Christianity distinguishes these two kinds of human acts but does not separate them. It embraces them along with all other Christian teachings within our overall relationship to God. Jesus considered the duty to love God the most basic human responsibility and the obligation to love our neighbors as second in priority (Matthew 22:34-40). The character of our relationship to others is determined by our relationship to God. And the quality of our relationship to God is revealed by the way we treat others (1 John 4:7-21). Held in their proper relationship there can never be a contradiction between loving God and loving others, between being religious and being moral. The need to fulfill a religious duty can never excuse evil acts or enmity toward another human being. Nor should we neglect the love of God in the name of helping other people. Morality must not be reduced to religion or religion reduced to morality.

The Christian’s Religion

As we move into the practical teachings of our “catechism,” let’s first consider religion, that is, our acts and affections in relation to God. Today I want us to think about what it means to love God. It’s already clear in the Old Testament and it’s central to Jesus’ teaching that right outward actions, whether religious or moral, must be motivated by proper affections. Jesus cited the duties of loving God and neighbor as “the greatest” commandments. They are the “greatest” because they concern the root and foundation of all human action, the heart or the inner person or the will that determines the true worth of all our outward acts. However praiseworthy or helpful our religious and moral acts may seem to be from an external point of view, they are worthless before God if not motivated by love (1 Corinthians 13:1-3).

What does it mean to love God? As far as I can tell there are two basic Christian models: (1) profound gratitude for what God has done for us in Jesus Christ and (2) passionate desire to experience and enjoy God as the highest good. Most often, New Testament writers follow Model (1) and ground our motivation for loving God in God’s demonstration of his love for us in Jesus’ sacrifice. Paul emphasizes God’s love for us more than he does our love for God. He exercises caution about professing the purity of his love for God. That’s a matter for God to judge. But he is deeply moved by God’s love for sinners, enemies, and the godless (Romans 5:1-11). We are full of hope because “God’s love has been poured out into our hearts through the Holy Spirit, who has been given to us” (verse 5). Nevertheless, he is clear that our fitting response to God’s love for us is our love for God (Romans 8:28, 1 Corinthians 2:9 and 8:3).

John, in 1 John 4:9-19, grounds our ability and motivation to love God and others in God’s love for us:

This is how God showed his love among us: He sent his one and only Son into the world that we might live through him. 10 This is love: not that we loved God, but that he loved us and sent his Son as an atoning sacrifice for our sins…. 19 We love because he first loved us.”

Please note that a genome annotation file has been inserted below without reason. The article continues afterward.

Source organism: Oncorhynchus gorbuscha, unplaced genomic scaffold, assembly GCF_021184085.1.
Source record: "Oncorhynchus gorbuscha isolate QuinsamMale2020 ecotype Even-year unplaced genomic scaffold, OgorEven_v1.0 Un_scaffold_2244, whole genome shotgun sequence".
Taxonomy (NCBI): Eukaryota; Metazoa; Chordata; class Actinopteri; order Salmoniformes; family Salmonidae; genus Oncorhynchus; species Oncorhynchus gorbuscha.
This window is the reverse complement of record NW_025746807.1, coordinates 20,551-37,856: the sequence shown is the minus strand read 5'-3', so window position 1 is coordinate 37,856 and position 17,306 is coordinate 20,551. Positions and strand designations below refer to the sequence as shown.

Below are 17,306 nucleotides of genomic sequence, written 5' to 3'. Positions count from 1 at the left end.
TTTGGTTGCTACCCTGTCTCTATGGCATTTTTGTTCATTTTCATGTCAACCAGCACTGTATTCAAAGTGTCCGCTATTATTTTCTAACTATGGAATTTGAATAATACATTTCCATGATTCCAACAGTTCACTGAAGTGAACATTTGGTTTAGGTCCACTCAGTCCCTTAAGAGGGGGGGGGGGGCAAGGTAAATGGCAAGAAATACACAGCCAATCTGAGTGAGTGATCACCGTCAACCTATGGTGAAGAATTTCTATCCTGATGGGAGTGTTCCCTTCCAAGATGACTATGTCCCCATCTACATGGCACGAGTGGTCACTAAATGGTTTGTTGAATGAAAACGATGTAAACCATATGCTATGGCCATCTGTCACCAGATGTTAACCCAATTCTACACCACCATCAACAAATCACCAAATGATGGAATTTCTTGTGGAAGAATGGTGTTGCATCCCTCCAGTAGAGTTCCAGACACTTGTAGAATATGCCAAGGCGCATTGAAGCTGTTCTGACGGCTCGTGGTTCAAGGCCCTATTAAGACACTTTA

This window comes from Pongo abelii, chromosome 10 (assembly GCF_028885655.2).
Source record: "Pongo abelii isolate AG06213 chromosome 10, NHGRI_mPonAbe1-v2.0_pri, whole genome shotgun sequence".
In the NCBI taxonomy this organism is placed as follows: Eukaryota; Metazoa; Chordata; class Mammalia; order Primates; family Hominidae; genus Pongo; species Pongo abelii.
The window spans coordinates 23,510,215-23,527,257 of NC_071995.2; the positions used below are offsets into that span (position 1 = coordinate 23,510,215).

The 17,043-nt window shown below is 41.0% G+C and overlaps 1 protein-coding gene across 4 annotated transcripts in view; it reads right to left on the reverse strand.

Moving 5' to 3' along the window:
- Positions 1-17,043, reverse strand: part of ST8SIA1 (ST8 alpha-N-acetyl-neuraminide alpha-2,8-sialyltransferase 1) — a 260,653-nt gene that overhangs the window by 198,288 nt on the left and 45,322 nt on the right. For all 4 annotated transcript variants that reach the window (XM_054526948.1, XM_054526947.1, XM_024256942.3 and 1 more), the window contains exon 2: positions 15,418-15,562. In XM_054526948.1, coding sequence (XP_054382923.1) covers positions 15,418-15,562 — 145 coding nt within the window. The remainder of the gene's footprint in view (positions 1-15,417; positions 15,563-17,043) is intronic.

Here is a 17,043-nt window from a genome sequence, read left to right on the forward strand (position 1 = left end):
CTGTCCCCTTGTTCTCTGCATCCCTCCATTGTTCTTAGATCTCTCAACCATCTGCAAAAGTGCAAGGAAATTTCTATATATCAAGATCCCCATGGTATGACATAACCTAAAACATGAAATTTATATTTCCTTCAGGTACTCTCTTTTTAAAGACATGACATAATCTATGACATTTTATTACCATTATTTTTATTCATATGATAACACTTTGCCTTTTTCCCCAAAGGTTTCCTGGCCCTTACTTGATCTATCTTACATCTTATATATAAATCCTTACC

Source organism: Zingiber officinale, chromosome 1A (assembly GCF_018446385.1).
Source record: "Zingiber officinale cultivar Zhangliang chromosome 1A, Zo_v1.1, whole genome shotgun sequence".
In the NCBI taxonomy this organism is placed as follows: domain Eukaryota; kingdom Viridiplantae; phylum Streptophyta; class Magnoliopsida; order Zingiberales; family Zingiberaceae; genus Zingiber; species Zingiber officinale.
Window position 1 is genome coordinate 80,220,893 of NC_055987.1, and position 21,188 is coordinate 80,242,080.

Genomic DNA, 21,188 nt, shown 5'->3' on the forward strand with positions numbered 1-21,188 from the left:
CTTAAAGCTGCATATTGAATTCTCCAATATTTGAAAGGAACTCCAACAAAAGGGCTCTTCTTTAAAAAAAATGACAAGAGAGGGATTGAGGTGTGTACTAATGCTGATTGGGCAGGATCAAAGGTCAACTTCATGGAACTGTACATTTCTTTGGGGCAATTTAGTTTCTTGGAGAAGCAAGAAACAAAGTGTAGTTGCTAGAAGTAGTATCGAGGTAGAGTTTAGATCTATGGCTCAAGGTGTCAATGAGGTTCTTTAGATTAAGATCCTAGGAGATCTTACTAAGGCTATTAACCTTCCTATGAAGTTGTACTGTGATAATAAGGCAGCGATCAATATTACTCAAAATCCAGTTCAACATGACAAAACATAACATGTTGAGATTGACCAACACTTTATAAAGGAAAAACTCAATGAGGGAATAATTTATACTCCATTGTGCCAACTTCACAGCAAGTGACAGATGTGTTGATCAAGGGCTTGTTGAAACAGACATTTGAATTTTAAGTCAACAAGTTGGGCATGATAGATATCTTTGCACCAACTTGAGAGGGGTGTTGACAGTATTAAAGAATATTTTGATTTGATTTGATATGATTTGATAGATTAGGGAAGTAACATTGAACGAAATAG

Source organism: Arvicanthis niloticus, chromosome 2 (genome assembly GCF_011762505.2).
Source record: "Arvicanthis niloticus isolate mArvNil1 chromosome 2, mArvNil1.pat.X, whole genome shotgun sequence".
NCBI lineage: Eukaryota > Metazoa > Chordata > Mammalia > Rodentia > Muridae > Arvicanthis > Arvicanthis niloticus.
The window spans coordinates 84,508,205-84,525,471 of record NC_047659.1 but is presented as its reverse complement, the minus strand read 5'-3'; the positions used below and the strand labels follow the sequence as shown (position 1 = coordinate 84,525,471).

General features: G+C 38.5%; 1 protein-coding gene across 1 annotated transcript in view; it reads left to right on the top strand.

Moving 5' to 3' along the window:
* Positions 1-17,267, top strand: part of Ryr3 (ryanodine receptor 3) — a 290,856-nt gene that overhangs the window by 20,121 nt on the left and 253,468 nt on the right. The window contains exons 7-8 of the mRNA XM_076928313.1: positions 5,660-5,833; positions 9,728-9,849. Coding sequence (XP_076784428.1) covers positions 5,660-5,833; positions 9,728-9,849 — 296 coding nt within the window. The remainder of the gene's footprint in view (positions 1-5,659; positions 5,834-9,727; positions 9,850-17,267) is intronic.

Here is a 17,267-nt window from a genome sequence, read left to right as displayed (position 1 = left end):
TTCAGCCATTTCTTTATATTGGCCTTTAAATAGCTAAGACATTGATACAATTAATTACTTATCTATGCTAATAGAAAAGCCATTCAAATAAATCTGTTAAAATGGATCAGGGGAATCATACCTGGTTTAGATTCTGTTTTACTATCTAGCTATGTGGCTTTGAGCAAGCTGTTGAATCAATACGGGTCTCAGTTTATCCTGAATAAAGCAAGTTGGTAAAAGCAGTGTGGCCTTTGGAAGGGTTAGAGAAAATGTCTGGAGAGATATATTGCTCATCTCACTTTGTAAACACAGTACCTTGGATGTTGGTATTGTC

According to model (1), then, to love God is to experience the unexpected, undeserved, and unfathomable love of God for us in the self-giving of Jesus Christ and to feel an overwhelming desire to give in return our whole being in service to God. I say “desire” but perhaps Paul’s expression “compulsion” is a better word:

“For Christ’s love compels us, because we are convinced that one died for all, and therefore all died (2 Corinthians 5:14).

If you’ve seen what Paul saw you know something of what he felt.

Model (2)—the love of God as “the passionate desire to experience and enjoy God as the highest good”—is a subordinate but still important theme in the Bible. God is the Source of every good gift. He is beautiful, praiseworthy, great, glorious, and perfect. If each of God’s gifts are “good” and all of them together are “very good” (Genesis 1), the Giver must be surpassingly good. However, the love of God as desire for the highest good became prominent only in the patristic era under the influence of Platonic thought. Perhaps the most famous expression of the love of God as desire is Augustine’s Confessions, especially that often quoted line in the first paragraph:

“Nevertheless, to praise you is the desire of man, a little piece of your creation. You stir man to take pleasure in praising you, because you have made us for yourself, and our heart is restless until it rests in you.”

Every healthy, enjoyable, beautiful, truthful, and excellent thing in creation possesses those qualities because it participates in the highest of all goods, eternal perfection itself. Created goods were not designed to satisfy us completely. Their goodness evokes desire but their imperfections disappoint and drive us higher, beyond all creatures to the perfect Good from which all things flow.

According to model (2), then, to love God is to have experienced the amazing goodness and beauty of creation as a mere foretaste of the infinite perfection of God and to be set ablaze with desire to see and experience directly that divine perfection.

I think we can see that within a Christian framework these two models are perfectly compatible. Model (1) focuses on the generous, merciful, and kind acts of God in creation and salvation. In these acts we experience the undeserved love of God and are compelled to love God in return. In Model (2), we also experience the goodness of God in creation, but the emphasis falls on the perfection of God’s being rather than on the loving character of his actions. In Model (1) we experience the kindness and in Model (2) we experience the excellence of God. Model (1) is Model (2) articulated in personal terms. Apart from the biblical revelation, we might think of God’s perfection in impersonal terms, that is, as a distant ideal or an unattainable state. But in Jesus Christ we see the perfect being of Model (2) turn toward us and freely invite us weak and sinful creatures to share in his perfect life. Profound gratitude is combined with passionate desire in a perfect union!

 

 

 

The Doctrine of the Trinity Is Not About A Word